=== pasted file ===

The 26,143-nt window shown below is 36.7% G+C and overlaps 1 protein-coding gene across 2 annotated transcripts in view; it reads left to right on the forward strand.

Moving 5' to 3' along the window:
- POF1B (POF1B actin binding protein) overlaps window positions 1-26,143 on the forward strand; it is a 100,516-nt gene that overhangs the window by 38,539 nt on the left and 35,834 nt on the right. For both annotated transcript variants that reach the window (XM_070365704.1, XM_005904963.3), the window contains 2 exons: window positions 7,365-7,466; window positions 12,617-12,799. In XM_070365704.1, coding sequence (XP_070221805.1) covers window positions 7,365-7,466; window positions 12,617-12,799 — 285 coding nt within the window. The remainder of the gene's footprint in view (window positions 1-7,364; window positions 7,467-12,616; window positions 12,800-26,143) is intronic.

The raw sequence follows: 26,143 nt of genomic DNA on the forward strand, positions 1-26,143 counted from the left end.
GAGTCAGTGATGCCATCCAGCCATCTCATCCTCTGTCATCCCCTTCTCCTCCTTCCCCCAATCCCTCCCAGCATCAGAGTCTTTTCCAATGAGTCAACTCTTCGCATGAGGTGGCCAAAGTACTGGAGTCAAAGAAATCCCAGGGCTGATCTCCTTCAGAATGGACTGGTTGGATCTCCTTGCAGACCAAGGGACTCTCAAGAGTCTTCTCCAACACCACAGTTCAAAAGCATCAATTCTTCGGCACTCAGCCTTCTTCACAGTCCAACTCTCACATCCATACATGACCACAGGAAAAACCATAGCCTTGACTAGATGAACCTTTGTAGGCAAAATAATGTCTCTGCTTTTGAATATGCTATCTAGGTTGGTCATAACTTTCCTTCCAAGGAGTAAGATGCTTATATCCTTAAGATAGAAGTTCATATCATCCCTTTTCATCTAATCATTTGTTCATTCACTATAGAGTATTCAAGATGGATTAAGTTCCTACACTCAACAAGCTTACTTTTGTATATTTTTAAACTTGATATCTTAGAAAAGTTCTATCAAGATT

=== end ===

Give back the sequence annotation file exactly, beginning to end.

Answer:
The 26,143-nt window shown below is 36.7% G+C and overlaps 1 protein-coding gene across 2 annotated transcripts in view; it reads left to right on the forward strand.

Moving 5' to 3' along the window:
- POF1B (POF1B actin binding protein) overlaps window positions 1-26,143 on the forward strand; it is a 100,516-nt gene that overhangs the window by 38,539 nt on the left and 35,834 nt on the right. For both annotated transcript variants that reach the window (XM_070365704.1, XM_005904963.3), the window contains 2 exons: window positions 7,365-7,466; window positions 12,617-12,799. In XM_070365704.1, coding sequence (XP_070221805.1) covers window positions 7,365-7,466; window positions 12,617-12,799 — 285 coding nt within the window. The remainder of the gene's footprint in view (window positions 1-7,364; window positions 7,467-12,616; window positions 12,800-26,143) is intronic.

The raw sequence follows: 26,143 nt of genomic DNA on the forward strand, positions 1-26,143 counted from the left end.
GAGTCAGTGATGCCATCCAGCCATCTCATCCTCTGTCATCCCCTTCTCCTCCTTCCCCCAATCCCTCCCAGCATCAGAGTCTTTTCCAATGAGTCAACTCTTCGCATGAGGTGGCCAAAGTACTGGAGTCAAAGAAATCCCAGGGCTGATCTCCTTCAGAATGGACTGGTTGGATCTCCTTGCAGACCAAGGGACTCTCAAGAGTCTTCTCCAACACCACAGTTCAAAAGCATCAATTCTTCGGCACTCAGCCTTCTTCACAGTCCAACTCTCACATCCATACATGACCACAGGAAAAACCATAGCCTTGACTAGATGAACCTTTGTAGGCAAAATAATGTCTCTGCTTTTGAATATGCTATCTAGGTTGGTCATAACTTTCCTTCCAAGGAGTAAGATGCTTATATCCTTAAGATAGAAGTTCATATCATCCCTTTTCATCTAATCATTTGTTCATTCACTATAGAGTATTCAAGATGGATTAAGTTCCTACACTCAACAAGCTTACTTTTGTATATTTTTAAACTTGATATCTTAGAAAAGTTCTATCAAGATT